Creativity and anatomy

Now this is creative. Using body paint to help students learn about anatomy. Dr Claudia Diaz, at RMIT in Melbourne, gets her students finding those bones and muscles with the stroke of a brush rather than a pen or a keyboard. She also coordinates an annual anatomy mini Olympics.

You can be creative with any subject. See her students here, and in the video below.

Anatomical Man: RMIT

Teaching from the pottery wheel

This is the loveliest reflection on teaching for creativity. Chris Staley from Penn State University sits at his pottery wheel and quietly talks about creativity. The wheel turns around and around, and gradually a teapot emerges from the clay. He shows the power of demonstration as a teaching tool and leading by example.  Staley mentions the problems of fear and self dobut as inhibitors to creativity, and the need for a willingness to play if you want to be creative.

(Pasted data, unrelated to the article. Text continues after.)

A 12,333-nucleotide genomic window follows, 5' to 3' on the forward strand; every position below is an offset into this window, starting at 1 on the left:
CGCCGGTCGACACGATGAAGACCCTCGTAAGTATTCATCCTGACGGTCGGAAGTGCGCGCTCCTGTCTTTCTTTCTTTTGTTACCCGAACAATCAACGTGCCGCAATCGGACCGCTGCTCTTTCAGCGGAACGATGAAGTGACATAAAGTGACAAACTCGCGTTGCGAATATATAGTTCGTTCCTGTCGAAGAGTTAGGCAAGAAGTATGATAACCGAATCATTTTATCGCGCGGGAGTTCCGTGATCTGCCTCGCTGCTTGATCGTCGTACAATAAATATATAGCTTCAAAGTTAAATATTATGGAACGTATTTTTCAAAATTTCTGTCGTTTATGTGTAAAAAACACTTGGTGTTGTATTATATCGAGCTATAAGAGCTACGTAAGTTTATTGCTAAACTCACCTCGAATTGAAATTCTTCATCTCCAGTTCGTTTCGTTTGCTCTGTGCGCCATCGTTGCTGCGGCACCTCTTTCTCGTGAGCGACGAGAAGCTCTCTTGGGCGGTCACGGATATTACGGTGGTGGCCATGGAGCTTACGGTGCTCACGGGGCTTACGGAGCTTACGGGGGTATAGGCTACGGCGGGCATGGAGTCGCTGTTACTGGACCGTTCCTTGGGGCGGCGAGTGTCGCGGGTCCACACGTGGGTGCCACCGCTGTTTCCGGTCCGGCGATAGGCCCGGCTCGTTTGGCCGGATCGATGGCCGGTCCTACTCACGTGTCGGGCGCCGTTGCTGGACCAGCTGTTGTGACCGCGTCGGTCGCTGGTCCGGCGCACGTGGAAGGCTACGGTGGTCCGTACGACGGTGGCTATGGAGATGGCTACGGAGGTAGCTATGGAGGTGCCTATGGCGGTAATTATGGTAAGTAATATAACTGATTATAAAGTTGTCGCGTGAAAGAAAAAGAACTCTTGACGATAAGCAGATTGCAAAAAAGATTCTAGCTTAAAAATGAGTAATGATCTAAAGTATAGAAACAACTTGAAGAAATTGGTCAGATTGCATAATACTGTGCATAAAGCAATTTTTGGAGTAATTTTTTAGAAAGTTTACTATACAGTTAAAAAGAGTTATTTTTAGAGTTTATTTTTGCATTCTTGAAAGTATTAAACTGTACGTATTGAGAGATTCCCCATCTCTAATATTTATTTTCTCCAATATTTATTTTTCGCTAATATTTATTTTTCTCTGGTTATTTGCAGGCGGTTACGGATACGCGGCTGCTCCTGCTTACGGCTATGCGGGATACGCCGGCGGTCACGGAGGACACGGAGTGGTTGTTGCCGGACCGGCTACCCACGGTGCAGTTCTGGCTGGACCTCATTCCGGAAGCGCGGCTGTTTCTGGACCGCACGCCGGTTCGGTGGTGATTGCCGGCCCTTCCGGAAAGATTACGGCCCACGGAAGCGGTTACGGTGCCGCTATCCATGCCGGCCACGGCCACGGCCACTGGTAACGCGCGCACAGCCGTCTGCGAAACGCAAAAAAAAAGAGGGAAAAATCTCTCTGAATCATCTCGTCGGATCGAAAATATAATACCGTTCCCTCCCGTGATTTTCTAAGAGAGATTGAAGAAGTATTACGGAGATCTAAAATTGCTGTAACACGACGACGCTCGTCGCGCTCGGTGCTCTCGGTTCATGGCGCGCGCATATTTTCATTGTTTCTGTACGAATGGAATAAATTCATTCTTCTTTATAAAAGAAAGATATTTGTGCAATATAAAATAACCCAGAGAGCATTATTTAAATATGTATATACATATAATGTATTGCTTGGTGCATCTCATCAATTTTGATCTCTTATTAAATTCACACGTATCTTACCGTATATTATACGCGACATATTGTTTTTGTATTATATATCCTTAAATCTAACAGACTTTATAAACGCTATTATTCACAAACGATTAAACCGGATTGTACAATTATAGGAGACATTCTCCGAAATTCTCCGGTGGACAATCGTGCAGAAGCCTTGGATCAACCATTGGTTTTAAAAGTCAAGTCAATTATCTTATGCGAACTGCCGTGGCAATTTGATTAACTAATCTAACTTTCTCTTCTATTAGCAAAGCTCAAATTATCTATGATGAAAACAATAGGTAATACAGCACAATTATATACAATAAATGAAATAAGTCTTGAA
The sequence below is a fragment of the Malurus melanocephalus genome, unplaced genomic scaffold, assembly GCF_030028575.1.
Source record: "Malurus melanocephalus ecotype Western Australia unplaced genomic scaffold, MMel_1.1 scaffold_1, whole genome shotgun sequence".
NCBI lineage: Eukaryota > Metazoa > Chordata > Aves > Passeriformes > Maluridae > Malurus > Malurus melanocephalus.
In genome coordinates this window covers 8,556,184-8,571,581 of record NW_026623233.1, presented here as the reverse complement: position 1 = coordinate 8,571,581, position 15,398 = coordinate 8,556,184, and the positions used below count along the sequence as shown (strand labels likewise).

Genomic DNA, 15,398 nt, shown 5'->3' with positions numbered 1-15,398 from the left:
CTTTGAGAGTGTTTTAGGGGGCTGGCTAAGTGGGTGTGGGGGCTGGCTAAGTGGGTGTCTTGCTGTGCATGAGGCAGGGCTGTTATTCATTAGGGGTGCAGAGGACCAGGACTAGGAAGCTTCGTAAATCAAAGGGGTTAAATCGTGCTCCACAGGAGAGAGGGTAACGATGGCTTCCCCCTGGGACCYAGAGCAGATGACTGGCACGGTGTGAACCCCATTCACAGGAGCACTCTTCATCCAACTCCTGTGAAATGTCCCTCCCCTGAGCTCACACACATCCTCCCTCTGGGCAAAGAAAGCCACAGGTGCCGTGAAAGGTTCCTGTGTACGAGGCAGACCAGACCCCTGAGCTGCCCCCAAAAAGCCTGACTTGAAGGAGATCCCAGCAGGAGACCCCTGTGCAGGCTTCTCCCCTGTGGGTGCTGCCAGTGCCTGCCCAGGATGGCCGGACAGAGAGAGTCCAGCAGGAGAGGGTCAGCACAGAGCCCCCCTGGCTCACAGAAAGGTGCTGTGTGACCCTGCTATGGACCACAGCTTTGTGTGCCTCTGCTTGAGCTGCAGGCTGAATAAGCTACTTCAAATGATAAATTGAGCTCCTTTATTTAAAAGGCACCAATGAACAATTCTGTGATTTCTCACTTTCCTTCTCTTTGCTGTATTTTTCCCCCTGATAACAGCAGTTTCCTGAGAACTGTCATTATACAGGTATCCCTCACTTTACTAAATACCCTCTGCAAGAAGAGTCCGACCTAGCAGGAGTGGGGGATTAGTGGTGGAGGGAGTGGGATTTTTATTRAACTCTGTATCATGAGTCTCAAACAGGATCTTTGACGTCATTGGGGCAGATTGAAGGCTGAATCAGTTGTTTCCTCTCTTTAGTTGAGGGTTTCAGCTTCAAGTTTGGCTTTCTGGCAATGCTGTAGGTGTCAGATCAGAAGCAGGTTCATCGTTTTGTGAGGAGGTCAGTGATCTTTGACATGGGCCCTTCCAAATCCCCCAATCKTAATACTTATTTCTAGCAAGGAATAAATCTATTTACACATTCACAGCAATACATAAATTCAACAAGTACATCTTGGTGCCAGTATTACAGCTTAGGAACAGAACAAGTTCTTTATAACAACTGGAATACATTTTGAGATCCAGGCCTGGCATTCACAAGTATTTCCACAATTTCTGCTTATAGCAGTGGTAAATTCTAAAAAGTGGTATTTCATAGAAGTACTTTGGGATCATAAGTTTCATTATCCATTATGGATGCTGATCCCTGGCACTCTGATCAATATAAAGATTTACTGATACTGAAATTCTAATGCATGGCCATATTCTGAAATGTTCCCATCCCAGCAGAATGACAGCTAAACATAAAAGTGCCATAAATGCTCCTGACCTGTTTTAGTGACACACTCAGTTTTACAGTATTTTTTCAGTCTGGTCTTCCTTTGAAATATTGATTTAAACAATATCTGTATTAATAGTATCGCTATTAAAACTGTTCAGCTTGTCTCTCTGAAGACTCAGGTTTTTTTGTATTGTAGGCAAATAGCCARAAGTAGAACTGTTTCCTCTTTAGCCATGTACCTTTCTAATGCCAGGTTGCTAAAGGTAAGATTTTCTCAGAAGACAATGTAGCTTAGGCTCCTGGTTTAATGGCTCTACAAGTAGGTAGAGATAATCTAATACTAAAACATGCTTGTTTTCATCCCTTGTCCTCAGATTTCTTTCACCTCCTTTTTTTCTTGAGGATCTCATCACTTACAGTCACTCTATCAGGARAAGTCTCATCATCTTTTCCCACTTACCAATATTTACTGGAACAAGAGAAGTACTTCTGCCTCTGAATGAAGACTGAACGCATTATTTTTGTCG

I couldn’t make anything worthwhile with clay during art class at school. Watching Chris Staley work with the clay, though, I can understand why it might be a pleasing medium to work with if you apply yourself with the right attitude and you work in a supportive environment that assumes that you can learn to be creative.

Can you teach creativity? Chris Staley